This book was not quite what I expected as it focused entirely on economics. He first spends a few chapters presenting evidence that the fertility rates really are declining, not just in Europe and America, but around the world. (This book is a few years old; I think the fears of "overpopulation" are fading, though I know there are some who still believe them.) Then he launches into chapters of statistics showing how decreasing population is a bad thing for any country's economy and why nothing except an increase in fertility can really solve the problem. (Other options, for example, would be working to an older age, increases in productivity, innovations, etc.) There were lots of interesting statistics, many of which supported other things Kansas Dad and I have read about the medical system, for example. (See this review.)
According to Mr. Longman, the main reason people are not having more children is economic - they don't feel like they can afford to give children everything they are supposed to have, including a college education. (They also wait longer, building up their financial status, and then encounter fertility problems, a corollary of the main reason.) So in the final few chapters, he presents some ideas for encouraging an increase in the numbers of children parents have, all economic.
I don't necessarily disagree with all of his ideas for promoting families and family life, but I think taking a purely economic view is wrong. Some people have fewer children than they desire because they are worried about being able to feed them or house them. Many more people are having fewer children because they are worried about being able to pay for their college education or give them cars when they turn 16 or pay for childcare and private preschools. Giving more money to the family will not address those fears.
Instead, our culture needs to change our view of what's necessary for a happy, healthy childhood and start in life. Of course, a change in culture is exactly what Mr. Longman wants to avoid. Though he doesn't address any chapters to the dangers of those who are having more children, he mentions a few times the "fundamentalists" (which he defines in the Preface as "all who rely on literal belief in ancient myth and legend, whether religious or not, to oppose modern libreral and commercial values") who continue to have more children than everyone else. (I therefore began the book a little trepidatious of what I would encounter, as I am most certainly one of the "Catholic fundamentalists" he mentions.)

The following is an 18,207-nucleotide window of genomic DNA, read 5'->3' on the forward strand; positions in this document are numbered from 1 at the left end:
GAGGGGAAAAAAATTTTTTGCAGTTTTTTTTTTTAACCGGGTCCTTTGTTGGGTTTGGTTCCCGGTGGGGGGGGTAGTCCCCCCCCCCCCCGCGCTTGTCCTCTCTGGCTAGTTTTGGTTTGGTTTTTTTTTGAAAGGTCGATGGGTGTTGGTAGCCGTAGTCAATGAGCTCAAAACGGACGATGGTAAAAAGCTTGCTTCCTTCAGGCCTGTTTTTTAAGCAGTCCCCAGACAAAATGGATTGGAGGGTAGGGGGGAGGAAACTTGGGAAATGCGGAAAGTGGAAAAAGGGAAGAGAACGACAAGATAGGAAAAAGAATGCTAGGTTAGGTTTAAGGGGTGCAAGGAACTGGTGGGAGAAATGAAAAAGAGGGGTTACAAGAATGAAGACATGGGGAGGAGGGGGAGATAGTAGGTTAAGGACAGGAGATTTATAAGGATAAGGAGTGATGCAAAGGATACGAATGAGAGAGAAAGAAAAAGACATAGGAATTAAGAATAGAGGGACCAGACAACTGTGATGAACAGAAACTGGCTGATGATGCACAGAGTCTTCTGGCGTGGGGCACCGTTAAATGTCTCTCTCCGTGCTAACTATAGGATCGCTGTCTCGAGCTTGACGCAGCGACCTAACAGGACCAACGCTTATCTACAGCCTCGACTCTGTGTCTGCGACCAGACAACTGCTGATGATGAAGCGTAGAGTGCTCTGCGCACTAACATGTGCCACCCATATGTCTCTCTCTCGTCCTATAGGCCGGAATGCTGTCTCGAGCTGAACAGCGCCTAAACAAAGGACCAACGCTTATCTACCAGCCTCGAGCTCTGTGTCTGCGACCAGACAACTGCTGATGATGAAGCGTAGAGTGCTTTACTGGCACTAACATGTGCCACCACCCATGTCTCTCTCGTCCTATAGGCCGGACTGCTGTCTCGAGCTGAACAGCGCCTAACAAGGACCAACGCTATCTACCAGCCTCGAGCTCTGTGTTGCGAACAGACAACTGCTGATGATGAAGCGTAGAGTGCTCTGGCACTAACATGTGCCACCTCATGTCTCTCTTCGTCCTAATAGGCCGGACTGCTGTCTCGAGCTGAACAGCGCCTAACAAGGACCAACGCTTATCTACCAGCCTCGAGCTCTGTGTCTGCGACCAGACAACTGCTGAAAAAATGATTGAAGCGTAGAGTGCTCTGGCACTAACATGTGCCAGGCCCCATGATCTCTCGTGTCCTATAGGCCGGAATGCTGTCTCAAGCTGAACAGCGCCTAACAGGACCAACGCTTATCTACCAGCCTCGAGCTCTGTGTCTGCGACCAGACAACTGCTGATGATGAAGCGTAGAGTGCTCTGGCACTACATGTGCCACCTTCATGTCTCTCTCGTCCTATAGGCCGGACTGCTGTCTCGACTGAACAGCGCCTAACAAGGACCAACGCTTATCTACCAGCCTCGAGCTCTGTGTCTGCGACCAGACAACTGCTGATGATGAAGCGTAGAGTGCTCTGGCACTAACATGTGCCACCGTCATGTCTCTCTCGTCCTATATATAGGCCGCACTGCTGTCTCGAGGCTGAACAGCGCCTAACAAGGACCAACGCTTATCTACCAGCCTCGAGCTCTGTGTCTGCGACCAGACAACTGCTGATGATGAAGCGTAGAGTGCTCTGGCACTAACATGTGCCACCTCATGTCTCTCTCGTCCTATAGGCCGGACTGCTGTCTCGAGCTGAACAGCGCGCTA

If no alternative solution can be found, our future will belong to those who reject markets, reject learning, reject modernity, and reject freedom. This will be the fundamentalist moment.
So his whole goal is to provide financial incentives to people who would otherwise not have children so our culture does not eventually grow and change as a greater percentage of the population comes from large families, those that may (just for example) view the arrival of a new child as a blessing from God to be cherished and loved, even if we cannot afford his or her college education.
In the end, I'm not sure financial incentives would work at a national level. I have reservations about incentives in general and financial ones in particular. I guess I'm hoping for a cultural change.